To the second part of the question, there are a number of apps that use smart trainers. You use two. Training-oriented apps like Trainer Road or Sufferfest or virtual worlds like Zwift, Rouvy, and RGT take your power from a smart trainer or an on-bike power meter, or an estimate of your power from a trainer's resistance curve. The former class of app is mainly interested in your power, although it may control a smart trainer's resistance to simulate climbs where you need lower cadence, high-resistance efforts, or to do ramp tests (which estimate your power around your VO2max, and then estimate your functional threshold power from there; these tests involve ramping up the power until you can't pedal anymore). Virtual world apps move you through a virtual world, and they will vary smart trainer resistance to account for terrain.
I don't use Peloton. My understanding of Peloton bikes, based in part on this article by DC Rainmaker, is that they do measure your power, but they do not broadcast it over ANT+ or Bluetooth, which are the two open source protocols that just about all cycling devices use. Additionally, Peloton bikes have controllable resistance, but because they don't use the two transmission protocols I mentioned, a different app can't control them. So, a Peloton bike will be inherently less flexible. That said, someone is using Kickstarter to fund a device that could render a Peloton bike controllable via Bluetooth. (In general, we don't give product recommendations, so this isn't a purchase recommendation. Additionally, not all Kickstarter projects succeed, and you usually get left empty handed. Or they could succeed with a lot of delays.) If this device or similar ones came to market, this could render Peloton bikes more flexible. Peloton doesn't seem to have an incentive to re-engineer its hardware to broadcast over the common transmission protocols.
Approaching the question from the other side, we could ask what inputs Peloton classes take, or perhaps what inputs the standalone Peloton app takes. I am not certain. It does appear that you can use the app on any spin bike or even a real bike (although presumably not on the road). Mom Tech Blog seems to imply that the Peloton app can be run without any sensor input, e.g. heart rate or cadence, at all. The app may not be designed to acquire sensor input and transmit it to the instructor. Sipping and Shopping, another blogger, described how workouts often rely on a certain cadence, and she got a cadence and speed sensor for her spin bike. She used them with the Wahoo app. However, again, I'm not sure if your cadence from a Bluetooth cadence sensor would be transmitted to the instructor. You might not get personal call outs from the instructor this way. This might or might not impair the experience enough for your wife to be dissatisfied. It does appear that the app may have a short free trial period, as do all the apps I mentioned in the first paragraph. Also, you can manually change the resistance on your smart trainer from its own app, so this might help you stay in tune with a Peloton session better than a regular wheel-on trainer.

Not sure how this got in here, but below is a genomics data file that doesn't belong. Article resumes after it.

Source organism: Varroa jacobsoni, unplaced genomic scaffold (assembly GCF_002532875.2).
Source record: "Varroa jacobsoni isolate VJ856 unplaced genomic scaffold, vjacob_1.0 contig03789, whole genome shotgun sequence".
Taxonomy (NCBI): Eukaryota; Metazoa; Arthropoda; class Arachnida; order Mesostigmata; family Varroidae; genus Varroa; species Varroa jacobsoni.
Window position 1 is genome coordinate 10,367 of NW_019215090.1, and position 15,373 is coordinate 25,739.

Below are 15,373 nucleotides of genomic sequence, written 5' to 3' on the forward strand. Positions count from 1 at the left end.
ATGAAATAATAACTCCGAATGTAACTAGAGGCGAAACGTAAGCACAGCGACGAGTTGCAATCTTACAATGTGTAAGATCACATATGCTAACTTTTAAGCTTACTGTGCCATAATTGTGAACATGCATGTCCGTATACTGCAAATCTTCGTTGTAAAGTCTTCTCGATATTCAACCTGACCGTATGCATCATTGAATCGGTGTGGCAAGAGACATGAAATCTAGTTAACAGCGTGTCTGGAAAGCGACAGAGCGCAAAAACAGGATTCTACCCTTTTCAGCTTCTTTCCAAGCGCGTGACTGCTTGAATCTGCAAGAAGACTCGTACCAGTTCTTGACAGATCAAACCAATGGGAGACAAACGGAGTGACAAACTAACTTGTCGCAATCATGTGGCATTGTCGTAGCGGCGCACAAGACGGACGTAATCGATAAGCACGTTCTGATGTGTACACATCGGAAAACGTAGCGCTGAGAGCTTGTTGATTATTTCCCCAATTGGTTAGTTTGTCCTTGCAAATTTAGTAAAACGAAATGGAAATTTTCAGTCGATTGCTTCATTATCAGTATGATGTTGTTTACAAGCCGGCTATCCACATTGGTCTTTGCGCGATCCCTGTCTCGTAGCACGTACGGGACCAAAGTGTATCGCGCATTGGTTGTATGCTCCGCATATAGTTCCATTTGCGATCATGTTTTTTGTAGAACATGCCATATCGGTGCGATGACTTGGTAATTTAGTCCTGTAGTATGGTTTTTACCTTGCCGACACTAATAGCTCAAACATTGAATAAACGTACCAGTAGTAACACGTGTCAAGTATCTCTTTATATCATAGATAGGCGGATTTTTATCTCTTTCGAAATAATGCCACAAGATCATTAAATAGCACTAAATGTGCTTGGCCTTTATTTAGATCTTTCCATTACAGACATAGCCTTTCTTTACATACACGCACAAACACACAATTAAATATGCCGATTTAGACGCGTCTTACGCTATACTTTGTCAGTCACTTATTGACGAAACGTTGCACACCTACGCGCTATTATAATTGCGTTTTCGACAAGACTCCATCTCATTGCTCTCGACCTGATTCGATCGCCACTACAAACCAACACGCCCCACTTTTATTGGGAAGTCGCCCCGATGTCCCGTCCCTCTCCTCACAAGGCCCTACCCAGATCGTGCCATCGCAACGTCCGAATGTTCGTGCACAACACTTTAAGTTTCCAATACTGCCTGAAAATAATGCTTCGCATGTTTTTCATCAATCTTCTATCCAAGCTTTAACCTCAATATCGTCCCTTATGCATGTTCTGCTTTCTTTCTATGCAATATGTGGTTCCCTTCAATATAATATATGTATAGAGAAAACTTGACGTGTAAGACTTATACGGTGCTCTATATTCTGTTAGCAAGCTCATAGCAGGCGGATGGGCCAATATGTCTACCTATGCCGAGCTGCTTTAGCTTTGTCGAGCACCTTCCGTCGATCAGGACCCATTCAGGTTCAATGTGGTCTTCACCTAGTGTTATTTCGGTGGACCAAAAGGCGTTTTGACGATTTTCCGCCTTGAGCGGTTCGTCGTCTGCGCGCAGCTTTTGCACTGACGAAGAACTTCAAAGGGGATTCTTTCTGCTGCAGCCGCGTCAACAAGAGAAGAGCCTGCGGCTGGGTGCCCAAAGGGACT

I'd speculate that Peloton is aiming at a different market than the cycling-oriented apps. Peloton might never really feel the incentive to integrate external sensor input into their own app. Many dedicated cyclists would probably weigh the cost of the Peloton bike against a road, mountain, or gravel bike, a premium set of carbon wheels, or something else. That said, I don't know Peloton's breakdown of profits and losses by segment, but I would guess that the subscription part of their app may be more profitable than the bikes. Bikes, after all, are mechanically complex and require service and maintenance. It's possible they might decide that modifying their app to take external sensor inputs could be a potentially profitable move, or at least a relatively low-risk one. Feel free to prod them on social media.
In terms of live classes, I know one cycling studio near where I live. (NB: I'm linking them as an example, not as a recommendation.) Their business model has centered on in-person indoor training, coaching, bike fitting, and other services. I don't think this business model is that common, but I suspect it's not unheard of, at least in areas with a big cycling community. This store has done a lot of online classes during the pandemic. It's possible this segment of the market will grow and will offer live but remote classes for people who don't want to be there in person. The rationale for this is that the indoor segment is much more conducive to structured training. For instance, I don't believe I have a segment of uninterrupted road or bike trail where I can reliably perform a 2x8 minute FTP test - I can get there very early in the morning such that almost nobody is present, but there's simply not enough road. For competitive but time-constrained athletes, structured training can be more time-efficient than unstructured training.